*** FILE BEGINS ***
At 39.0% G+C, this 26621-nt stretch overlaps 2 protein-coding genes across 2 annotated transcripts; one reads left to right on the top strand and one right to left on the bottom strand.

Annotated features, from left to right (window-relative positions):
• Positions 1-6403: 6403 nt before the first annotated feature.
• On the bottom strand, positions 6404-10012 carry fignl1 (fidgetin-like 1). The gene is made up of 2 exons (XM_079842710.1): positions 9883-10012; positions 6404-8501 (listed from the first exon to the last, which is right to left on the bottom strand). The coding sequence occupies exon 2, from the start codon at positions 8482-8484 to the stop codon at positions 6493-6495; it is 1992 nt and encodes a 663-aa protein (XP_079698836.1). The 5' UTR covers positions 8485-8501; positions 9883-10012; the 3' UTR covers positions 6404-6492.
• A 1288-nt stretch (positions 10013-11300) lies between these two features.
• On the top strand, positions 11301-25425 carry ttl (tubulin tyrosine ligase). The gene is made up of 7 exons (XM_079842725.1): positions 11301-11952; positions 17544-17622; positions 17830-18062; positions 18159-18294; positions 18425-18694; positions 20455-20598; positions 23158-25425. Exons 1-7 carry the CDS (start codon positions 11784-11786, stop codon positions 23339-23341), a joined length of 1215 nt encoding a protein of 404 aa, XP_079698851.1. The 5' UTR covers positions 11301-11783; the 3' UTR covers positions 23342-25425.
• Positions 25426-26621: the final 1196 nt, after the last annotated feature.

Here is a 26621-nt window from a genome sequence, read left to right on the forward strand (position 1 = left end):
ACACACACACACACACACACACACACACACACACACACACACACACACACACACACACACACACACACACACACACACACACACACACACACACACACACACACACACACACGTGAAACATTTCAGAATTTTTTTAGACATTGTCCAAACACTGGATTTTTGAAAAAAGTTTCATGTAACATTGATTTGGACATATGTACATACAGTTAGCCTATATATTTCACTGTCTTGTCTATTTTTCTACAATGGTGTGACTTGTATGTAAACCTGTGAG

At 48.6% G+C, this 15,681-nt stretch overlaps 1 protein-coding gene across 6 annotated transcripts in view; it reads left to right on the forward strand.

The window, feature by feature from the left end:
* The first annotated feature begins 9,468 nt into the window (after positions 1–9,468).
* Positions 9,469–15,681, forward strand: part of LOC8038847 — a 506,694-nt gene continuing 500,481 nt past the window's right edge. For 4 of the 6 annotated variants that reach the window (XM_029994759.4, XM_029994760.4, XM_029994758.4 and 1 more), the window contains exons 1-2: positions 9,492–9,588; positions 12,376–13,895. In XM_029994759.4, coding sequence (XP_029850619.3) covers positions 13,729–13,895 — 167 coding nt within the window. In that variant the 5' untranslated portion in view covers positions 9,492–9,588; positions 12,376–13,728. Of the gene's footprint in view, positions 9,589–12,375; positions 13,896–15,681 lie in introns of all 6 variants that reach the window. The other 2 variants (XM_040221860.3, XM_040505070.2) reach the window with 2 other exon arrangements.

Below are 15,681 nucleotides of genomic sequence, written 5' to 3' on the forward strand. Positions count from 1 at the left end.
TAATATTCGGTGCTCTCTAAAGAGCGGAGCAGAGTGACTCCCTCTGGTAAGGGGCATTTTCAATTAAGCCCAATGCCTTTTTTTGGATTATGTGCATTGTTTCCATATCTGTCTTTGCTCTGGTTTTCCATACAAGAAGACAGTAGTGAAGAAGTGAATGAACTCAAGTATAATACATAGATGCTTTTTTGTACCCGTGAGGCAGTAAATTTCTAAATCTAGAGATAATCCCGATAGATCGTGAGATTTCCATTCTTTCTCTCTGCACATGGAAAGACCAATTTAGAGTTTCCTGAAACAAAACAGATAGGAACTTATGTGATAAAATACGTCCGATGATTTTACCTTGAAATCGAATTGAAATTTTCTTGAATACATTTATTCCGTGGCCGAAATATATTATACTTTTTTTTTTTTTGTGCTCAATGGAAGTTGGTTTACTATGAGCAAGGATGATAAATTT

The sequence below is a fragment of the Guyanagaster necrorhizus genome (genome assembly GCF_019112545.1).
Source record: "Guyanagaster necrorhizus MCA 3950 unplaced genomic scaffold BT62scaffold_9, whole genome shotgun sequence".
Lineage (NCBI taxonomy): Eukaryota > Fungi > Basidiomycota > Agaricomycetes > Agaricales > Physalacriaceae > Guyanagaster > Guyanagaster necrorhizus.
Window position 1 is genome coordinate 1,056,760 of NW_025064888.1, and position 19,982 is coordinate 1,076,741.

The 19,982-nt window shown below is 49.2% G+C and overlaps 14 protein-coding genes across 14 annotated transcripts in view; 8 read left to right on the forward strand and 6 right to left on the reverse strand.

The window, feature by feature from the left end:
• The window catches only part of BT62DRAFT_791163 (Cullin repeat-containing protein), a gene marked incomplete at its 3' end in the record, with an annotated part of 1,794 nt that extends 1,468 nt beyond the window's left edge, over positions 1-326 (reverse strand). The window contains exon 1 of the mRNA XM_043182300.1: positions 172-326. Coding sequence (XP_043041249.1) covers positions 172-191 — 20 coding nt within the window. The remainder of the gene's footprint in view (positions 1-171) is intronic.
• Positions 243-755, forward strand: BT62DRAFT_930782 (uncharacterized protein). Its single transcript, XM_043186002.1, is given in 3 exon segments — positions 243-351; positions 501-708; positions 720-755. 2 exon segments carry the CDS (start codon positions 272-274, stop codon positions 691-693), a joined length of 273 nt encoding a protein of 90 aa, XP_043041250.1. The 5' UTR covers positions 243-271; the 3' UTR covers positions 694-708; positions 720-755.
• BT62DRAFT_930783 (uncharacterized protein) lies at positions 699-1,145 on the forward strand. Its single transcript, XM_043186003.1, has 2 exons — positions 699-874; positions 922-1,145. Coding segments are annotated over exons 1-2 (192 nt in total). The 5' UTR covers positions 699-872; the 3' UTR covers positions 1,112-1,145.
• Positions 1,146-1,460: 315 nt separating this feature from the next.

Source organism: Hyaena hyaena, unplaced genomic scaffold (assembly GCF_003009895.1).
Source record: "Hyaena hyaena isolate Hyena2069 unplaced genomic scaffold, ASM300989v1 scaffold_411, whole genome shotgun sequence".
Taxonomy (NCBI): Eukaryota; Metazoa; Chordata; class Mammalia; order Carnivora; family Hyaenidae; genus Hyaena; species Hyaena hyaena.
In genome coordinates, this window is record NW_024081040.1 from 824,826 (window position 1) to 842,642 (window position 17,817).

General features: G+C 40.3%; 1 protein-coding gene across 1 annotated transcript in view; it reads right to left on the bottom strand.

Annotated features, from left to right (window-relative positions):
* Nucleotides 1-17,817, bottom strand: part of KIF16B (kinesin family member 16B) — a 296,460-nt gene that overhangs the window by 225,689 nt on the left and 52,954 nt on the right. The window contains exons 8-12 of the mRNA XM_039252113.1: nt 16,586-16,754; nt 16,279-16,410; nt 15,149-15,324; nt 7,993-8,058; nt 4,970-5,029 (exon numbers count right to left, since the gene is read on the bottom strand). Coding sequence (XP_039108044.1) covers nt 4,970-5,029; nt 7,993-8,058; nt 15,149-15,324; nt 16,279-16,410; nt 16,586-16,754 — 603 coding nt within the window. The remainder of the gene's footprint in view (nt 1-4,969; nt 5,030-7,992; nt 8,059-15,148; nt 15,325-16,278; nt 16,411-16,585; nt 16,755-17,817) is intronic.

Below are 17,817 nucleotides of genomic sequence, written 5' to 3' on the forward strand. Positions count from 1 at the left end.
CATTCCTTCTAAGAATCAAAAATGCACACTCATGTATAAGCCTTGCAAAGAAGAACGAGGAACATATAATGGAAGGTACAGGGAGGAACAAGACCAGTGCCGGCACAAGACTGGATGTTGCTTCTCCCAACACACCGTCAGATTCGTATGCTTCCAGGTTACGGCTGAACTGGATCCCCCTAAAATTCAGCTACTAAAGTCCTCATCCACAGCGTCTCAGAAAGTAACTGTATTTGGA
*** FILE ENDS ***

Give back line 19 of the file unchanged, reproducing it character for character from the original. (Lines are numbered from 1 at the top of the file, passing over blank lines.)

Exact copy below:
Window position 1 is genome coordinate 1,056,760 of NW_025064888.1, and position 19,982 is coordinate 1,076,741.